Home>News>Nation>ASF plagues 2 more Leyte towns

ASF plagues 2 more Leyte towns

TACLOBAN CITY – The African swine fever (ASF) continues to spread in Leyte province with two more towns listed as affected areas.

Department of Agriculture Eastern Visayas regional information officer Francis Rosaroso said on Tuesday samples taken from pigs in three villages of Pastrana and Burauen towns tested positive for ASF.

All hogs within a 500-meter radius from the confirmed cases in the three villages would be subjected to depopulation immediately to prevent the viral disease from spreading.

Our appeal to every local government unit is to step up further their respective border security. We can win this fight against ASF if we will not be complacent,” Rosaroso told the Philippine News Agency (PNA).

Pastrana Mayor Maritess Marcos announced the confirmed cases in Jones and Calsadahay villages in a meeting with the town’s 29 village chiefs on Feb. 19.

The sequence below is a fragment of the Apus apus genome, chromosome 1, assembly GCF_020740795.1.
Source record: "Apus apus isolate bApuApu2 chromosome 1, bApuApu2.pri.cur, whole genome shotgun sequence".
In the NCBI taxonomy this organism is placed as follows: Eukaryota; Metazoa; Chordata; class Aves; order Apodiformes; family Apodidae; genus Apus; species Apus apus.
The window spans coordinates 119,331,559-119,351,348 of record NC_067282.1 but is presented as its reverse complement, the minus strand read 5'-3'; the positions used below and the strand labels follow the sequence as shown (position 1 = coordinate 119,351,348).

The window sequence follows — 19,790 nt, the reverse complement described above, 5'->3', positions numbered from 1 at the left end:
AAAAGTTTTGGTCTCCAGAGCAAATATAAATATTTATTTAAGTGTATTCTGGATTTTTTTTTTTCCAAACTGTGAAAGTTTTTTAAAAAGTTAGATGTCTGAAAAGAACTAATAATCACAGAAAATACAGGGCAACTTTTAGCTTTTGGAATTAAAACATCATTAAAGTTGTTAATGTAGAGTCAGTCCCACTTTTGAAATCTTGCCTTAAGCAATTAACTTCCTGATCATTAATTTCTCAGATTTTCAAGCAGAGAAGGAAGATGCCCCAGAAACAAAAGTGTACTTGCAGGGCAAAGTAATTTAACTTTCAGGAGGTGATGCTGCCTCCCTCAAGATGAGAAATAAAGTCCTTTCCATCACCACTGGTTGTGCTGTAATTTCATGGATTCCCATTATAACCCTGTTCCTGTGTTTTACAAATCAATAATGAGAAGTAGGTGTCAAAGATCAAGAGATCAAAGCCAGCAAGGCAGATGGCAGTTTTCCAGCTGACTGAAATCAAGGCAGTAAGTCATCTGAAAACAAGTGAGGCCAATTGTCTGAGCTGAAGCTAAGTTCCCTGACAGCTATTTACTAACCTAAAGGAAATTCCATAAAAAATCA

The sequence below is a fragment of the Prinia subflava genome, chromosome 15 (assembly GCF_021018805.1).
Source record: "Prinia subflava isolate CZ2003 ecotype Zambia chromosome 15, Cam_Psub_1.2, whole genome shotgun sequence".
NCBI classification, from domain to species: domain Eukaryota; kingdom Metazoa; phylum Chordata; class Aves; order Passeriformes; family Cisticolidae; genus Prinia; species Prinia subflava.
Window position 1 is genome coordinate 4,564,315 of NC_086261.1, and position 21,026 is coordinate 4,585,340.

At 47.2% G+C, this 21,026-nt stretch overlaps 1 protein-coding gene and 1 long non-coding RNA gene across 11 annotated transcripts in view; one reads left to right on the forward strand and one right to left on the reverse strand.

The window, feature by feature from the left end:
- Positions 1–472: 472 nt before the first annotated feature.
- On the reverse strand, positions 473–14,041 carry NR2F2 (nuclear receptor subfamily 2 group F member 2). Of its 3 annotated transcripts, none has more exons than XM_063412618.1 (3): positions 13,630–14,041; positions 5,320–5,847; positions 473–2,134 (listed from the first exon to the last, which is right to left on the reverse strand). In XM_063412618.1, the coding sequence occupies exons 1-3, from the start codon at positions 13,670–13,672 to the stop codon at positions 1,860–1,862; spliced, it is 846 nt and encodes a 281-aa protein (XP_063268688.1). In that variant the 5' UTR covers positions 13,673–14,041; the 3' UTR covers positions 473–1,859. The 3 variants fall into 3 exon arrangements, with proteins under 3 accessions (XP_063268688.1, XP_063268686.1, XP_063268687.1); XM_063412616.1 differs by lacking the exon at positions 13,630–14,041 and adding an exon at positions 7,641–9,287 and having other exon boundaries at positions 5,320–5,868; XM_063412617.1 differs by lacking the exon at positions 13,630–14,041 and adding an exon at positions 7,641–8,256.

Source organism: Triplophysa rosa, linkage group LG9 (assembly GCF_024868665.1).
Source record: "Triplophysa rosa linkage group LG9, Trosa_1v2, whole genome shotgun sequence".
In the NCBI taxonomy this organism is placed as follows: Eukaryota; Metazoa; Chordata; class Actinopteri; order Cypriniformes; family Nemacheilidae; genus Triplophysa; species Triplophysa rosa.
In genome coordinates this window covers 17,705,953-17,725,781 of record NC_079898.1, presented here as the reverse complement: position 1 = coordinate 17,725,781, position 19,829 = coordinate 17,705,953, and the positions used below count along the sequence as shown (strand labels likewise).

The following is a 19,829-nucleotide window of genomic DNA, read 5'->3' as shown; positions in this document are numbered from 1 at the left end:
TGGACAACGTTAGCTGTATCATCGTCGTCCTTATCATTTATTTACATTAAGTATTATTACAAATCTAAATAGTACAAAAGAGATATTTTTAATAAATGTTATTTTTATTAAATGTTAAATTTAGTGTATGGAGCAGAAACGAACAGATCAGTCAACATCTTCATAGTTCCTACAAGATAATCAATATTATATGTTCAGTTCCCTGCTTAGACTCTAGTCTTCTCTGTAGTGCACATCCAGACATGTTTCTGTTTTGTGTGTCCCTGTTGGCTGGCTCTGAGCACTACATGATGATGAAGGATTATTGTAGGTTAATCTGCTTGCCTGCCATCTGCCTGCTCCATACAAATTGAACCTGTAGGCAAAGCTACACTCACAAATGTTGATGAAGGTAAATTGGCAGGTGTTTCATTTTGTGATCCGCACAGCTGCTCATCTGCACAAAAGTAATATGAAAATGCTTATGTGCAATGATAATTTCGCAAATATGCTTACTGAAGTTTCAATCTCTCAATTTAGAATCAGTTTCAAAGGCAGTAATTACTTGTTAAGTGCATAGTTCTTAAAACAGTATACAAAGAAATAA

A day earlier, Burauen Mayor Juanito Renomeron received the laboratory result from the Department of Agriculture showing that a sample from Pawa village tested positive for the animal disease.

The Burauen local government has extended the implementation of Executive Order No. 01-2021, banning the entry of live hogs and pork products from other places as well as the selling of local pork products outside of the town.

Initial investigation showed the ASF virus could have been transmitted to local farms in Leyte through an infected boar used for natural mating and by hog traders who may have fed their stocks with contaminated food products.

Earlier, ASF cases were detected in Abuyog, La Paz, Javier, Dulag, Tanauan, Palo, and MacArthur. At least 4,000 hogs have been culled in the province since January.

Leyte is the first province in the Visayas that recorded confirmed ASF infection. The first case was recorded on Jan. 14 in Abuyog town.

On Feb. 18, the DA-Bureau of Animal Industry has sent a team to primarily assist the DA regional office in determining the extent of ASF infection in Leyte.

The team has been visiting the “green zones” or areas where no single incident of ASF has been reported yet to help local governments alleviate their fears through technical assistance in blood sample collection and testing for free and train local government technicians on how to effectively collect samples.

Pigs affected by ASF usually show high fever, distinct reddish areas on the skin of the neck, chest, and extremities, plus bleeding of internal organs that could lead to death within two to 10 days. Philippine News Agency